Solving Africa’s Problems

“Africa is no warehouse for problems but a powerhouse of ingenuity waiting to be tapped. Make your mark.”

Pan-Africanism is what they call the ultimate and core belief in the African ideals with belief that we share a common interests, aspirations and should thus be unified. Unfortunately, this has been a pipe dream from the times of Sankara to Gadaffi. I wish it would come to be but as the narrative goes, when the white master left, we got black masters acting the script of the white with black subjects playing the role of the oppressed dependent. Always extending a hand to beg for aid. It has grown to a point where being African is synonymous to poverty, or rather suffering, for some are poor but with their dignity intact.

I feel at a loss when I see my fellow comrades and compatriots play second fiddle even on matters they have authority over. Why would I write my story to reflect an expected truth from an outsider’s view which ultimately plays out to their interest? This is a challenge I keep contending with especially in the realm where we as writers operate. When I write, I keep asking myself the value of my script for when it is done, it will be online for my readers to read, others to reflect on in the future and may at one point be a reference for another. Imagine if I filled this blog with lies and half truths? It means that the narratives that people in the future will be referring to and benchmarking with will be as dishonest as I can be when I do that. Ultimately, the foundation is lost. This is a challenge that I have for my fellow young Africans, we have the chance and we have to do the right thing even if it does not promise the fancy things we so much hope and wish for. In the moment, it might be unappealing but in five to ten years time, you will be proud of yourself for doing the right thing.

Today I started my day with a review of a couple of articles that had been shared to me by a great friend of mine, reflecting on the impact of COVID-19. I was delighted to acknowledge that there are young people keen on doing such works, and for that matter it means we are building a repository of content we can reflect on in determining the way forward in anchoring our systems. It is a great feat to have such, but to my dismay, I realized that almost all African papers have a negative stint to them. Scientific or not, there will definitely be a feature of destitution, failure and at worst, shortfalls in the entire system. How can we operate from a system where we fail to see any good but failure all along? With such a mindset, rather than seeing solutions to the shortfalls, we see them as problems and worst of all expect interventions from foreigners. I doubt this is happening anytime soon and this is our failure as Africans. To the youth, we have a chance to right the wrongs and set a new narrative anchored on hope, authenticity and dignity.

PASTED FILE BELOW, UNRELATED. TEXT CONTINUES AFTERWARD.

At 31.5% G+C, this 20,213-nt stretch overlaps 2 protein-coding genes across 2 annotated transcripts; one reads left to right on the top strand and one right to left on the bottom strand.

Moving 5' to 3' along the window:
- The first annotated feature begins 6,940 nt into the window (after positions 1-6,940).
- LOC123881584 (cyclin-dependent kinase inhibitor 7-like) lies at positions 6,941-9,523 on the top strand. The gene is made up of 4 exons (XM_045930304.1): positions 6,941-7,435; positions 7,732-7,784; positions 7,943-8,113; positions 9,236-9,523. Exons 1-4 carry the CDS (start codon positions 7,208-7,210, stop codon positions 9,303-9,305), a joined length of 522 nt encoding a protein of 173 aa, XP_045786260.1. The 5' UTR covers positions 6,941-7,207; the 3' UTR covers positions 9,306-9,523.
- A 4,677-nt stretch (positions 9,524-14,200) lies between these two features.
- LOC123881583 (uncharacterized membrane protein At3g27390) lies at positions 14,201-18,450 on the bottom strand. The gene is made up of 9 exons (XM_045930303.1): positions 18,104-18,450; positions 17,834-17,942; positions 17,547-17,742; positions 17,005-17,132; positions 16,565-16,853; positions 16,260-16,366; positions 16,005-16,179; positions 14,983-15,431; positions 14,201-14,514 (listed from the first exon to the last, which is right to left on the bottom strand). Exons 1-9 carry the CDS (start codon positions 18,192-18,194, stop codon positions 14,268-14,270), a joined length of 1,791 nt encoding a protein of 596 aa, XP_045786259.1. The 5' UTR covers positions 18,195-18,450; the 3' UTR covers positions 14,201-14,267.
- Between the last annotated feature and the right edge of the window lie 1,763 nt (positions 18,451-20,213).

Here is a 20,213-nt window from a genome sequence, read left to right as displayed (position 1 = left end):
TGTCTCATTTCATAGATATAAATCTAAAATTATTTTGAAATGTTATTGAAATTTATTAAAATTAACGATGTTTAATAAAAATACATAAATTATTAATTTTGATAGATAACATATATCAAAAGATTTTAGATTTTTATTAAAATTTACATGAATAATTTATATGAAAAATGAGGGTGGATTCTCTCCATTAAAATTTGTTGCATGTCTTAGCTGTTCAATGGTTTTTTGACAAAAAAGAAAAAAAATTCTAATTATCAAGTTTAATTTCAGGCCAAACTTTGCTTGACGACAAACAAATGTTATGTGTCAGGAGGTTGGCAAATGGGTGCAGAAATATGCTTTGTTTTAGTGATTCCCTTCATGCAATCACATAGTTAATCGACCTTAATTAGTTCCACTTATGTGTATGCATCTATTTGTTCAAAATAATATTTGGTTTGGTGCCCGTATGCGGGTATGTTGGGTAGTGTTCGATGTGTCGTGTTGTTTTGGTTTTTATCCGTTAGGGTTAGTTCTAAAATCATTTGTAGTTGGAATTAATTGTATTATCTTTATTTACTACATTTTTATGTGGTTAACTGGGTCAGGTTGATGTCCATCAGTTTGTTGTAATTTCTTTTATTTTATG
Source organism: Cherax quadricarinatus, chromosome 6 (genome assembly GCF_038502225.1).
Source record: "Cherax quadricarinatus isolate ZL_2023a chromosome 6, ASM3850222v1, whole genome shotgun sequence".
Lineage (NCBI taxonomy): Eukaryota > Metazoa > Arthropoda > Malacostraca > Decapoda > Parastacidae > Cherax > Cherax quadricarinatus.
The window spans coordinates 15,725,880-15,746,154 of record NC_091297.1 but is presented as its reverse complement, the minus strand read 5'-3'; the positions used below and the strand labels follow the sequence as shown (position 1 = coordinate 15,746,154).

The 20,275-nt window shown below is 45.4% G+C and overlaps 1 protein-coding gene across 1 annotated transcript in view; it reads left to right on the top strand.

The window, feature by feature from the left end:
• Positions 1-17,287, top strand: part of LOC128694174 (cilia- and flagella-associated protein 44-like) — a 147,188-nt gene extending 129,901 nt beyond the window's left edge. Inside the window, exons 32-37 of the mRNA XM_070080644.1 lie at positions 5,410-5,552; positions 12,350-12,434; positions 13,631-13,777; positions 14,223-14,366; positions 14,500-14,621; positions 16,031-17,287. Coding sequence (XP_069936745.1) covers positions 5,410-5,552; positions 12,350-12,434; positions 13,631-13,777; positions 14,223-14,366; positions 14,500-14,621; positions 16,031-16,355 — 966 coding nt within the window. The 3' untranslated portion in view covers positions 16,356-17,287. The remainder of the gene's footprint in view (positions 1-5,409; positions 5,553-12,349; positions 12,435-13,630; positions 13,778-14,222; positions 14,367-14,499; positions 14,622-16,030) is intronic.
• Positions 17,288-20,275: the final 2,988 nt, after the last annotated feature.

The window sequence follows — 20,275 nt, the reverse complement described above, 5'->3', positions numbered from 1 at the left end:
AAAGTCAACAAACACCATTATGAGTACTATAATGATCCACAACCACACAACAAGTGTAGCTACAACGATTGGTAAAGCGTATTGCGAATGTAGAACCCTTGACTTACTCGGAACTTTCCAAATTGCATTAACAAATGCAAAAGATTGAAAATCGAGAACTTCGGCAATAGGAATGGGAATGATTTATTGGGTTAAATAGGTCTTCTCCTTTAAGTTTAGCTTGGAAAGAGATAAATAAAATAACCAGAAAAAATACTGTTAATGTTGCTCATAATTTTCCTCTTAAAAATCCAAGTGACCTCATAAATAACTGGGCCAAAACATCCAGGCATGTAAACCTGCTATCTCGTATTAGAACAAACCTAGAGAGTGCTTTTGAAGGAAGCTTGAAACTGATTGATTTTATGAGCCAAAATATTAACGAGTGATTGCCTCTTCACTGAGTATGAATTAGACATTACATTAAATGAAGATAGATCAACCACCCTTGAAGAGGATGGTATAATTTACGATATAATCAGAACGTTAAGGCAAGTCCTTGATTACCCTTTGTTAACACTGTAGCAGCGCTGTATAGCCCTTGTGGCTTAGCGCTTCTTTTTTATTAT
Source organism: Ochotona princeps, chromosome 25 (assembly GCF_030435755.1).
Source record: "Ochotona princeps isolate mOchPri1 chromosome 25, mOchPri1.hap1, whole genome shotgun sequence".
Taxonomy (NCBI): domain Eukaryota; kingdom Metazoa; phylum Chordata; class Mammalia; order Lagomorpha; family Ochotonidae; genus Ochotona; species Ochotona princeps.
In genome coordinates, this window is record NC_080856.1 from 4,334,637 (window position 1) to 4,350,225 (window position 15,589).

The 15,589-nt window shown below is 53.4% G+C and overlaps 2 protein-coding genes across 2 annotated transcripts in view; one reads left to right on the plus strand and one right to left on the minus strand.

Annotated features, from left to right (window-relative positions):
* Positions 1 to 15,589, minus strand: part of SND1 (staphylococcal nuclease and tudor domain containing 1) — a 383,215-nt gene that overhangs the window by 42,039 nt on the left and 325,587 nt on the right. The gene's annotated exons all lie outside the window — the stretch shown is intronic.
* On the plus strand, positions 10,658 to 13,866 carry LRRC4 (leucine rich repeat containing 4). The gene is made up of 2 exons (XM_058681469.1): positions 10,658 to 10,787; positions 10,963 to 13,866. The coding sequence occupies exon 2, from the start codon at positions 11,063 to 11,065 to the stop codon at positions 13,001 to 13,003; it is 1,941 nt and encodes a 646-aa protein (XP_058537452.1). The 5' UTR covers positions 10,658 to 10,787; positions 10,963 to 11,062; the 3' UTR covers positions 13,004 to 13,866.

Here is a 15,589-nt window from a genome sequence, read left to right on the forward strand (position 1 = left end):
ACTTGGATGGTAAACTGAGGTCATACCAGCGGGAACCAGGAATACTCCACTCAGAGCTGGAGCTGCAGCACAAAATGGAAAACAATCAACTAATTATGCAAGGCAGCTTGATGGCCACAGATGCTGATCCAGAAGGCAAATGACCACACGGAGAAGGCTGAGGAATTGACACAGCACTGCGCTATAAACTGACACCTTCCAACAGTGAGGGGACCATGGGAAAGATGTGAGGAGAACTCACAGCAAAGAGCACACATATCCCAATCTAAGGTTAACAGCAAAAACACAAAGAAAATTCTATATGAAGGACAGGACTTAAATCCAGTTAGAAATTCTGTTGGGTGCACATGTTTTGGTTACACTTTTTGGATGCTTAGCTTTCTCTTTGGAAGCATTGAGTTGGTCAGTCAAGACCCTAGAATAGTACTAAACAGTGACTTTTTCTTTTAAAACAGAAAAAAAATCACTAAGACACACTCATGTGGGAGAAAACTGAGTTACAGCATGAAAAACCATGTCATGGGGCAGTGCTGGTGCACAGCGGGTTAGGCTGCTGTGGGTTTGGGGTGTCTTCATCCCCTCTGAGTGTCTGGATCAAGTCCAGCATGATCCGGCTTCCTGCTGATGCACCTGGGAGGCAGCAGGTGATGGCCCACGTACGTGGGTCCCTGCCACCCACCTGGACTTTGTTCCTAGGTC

I acknowledge we have challenges in Africa but it is no warehouse that we keep taking stock and hosting a gala to showcase our misery. It is time we saw this as an opportunity to change the narrative and bring forth solutions to our shortcomings. I have not seen any right thinking man coming out to tell the world he has problems in his house from the top of a tower. Unfortunately, as Africans this is the very thing we are doing day in day out hoping someone will have pity on us. Nobody is coming to help us. We either help ourselves or hand over suffering to future generations coupled with consistent negative self talk on how we are full of suffering. It is our choice.

Leave a Comment

Your email address will not be published. Required fields are marked *